I was planning a long Missing Public Discussion on Ending Corporate Personhood, and one on Publicly Financed Elections, but then the Occupy movement started, I went down to the ones in Oakland and Berkeley, and those ideas were on the minds of most.

(This blog and its writer are overweening in their chauvinism. They seem to only care about Unistat's economic worries. Yes, it's true, the OG is ethnocentric and self-centered. But we DO care about England, and follow what's going on there. We DO care about the Euro and Greece, Italy, Portugal, Ireland, and Spain. And we're trying to imagine the mindset of the Germans right now. We are greatly concerned about our cousins to the Great White North. All of us want to end the War on Certain People Who Use Certain Drugs, if only to stop the headless corpses on playgrounds in Mexico. We care about South American, Malaysia, Indonesia, and maybe especially Japan. I'm sorry to all our brothers and sisters in countries I haven't named. Believe it or not, we do care! But even an overweening generalist has his limitations, if only of space.)

A recent poll of 1005 people (not a very large sample, granted) had Occupy at a 35% favorable rating, with Wall Street and corporations at 16%. The Tea Party was at 16%, too. There are polls galore out there to Google or Bing or Yahoo. Things are moving fast. Things are exciting. Maybe at times a bit too exciting, but hey, you go with what brung ya. (<-----what the hell does that even mean?)

There was my delusional episode. There are timelines of origins in the links I provided above. But I think the second President of Unistat had the better perspective on these moments in history.

John Adams, long out of office, in 1815 received a letter from Dr. J. Morse asking for information about the American Revolution, its origins, causes and course. This information was to be used for a history of that period. And Adams wrote back:

A history of military operations...is not a history of the American Revolution, any more than the Marquis  of Quincy's military history of Louis XIV...is a history of the reign of that monarch. The revolution was in the minds and the hearts of the people, and in the union of the colonies; both of which were substantially effected before hostilities commenced.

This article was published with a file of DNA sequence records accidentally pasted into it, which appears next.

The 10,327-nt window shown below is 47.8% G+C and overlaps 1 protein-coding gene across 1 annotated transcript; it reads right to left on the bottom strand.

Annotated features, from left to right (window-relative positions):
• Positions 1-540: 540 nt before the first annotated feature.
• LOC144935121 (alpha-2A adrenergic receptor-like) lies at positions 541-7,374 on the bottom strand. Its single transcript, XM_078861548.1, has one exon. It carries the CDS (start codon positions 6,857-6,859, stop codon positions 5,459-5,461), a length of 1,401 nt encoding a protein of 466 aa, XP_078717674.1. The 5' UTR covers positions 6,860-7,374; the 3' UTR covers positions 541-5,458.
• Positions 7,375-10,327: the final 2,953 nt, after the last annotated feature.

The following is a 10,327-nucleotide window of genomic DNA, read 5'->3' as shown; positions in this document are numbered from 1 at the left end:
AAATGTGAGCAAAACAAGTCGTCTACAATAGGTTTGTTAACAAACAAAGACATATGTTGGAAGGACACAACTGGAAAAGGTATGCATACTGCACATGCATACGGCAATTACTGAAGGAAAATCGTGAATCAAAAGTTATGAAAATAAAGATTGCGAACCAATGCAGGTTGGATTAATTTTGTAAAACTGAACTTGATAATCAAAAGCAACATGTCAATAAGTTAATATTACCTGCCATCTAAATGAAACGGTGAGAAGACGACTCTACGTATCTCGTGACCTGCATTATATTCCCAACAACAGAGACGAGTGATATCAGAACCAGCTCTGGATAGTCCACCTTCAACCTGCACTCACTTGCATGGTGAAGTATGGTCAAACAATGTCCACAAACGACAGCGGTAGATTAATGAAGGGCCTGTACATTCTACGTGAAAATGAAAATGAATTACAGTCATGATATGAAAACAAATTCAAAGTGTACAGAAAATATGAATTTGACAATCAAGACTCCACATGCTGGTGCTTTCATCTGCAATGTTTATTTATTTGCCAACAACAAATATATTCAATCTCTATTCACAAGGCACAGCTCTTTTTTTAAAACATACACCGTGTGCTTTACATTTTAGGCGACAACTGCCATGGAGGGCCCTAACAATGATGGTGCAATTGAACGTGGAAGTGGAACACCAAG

In subsequent years Adams uttered variations of this. The Revolution took place in the minds and hearts of the people 15 years before a shot was fired.

Let us hope for a relatively peaceful adjustment. The revolution is now borderless. I fear for what hopes and dreams we were allowed to legitimately carry within us until December of 2000, September of 2001, March of 2003, August of 2008...whenever my Dear Reader thinks we truly began to be loose our tether.  But let's not give up hope; we need to preserve capitalism for its tremendous dynamic, creative force, but we need rules in place, and those rules enforced. We need a safety net...or what are our values? The values of Las Vegas?

I personally don't know anyone who wants that. Carry on!

2 comments:

SatoriGuy said...

Great post. I like to think that in times like these the overweening generalists are the ones who can perceive and articulate the infinitely complex problems humanity is facing.

Keep doin what you do!

michael said...

Thanks, Satori Guy.

I think you're probably a similar generalistic thinker.

Here's a version of my process on that level:

A constant: reading/talking/listening/watching and becoming overwhelmed by the dizzying welter of events, perceived possible forks history might be inching toward in certain domains, then doubting I have a handle on any of it, feeling "at sea" and then meditating/walking/free-writing/yoga/sex/smoking pot and listening to great music intently....then some IDEA comes at an odd moment. Something that seems to have coalesced. Then a testing, then a "what the hell I'm going to make some observations in a public forum and try to not be boring..."

And then the cycle repeats.

I appreciate your readership and kind remarks, man!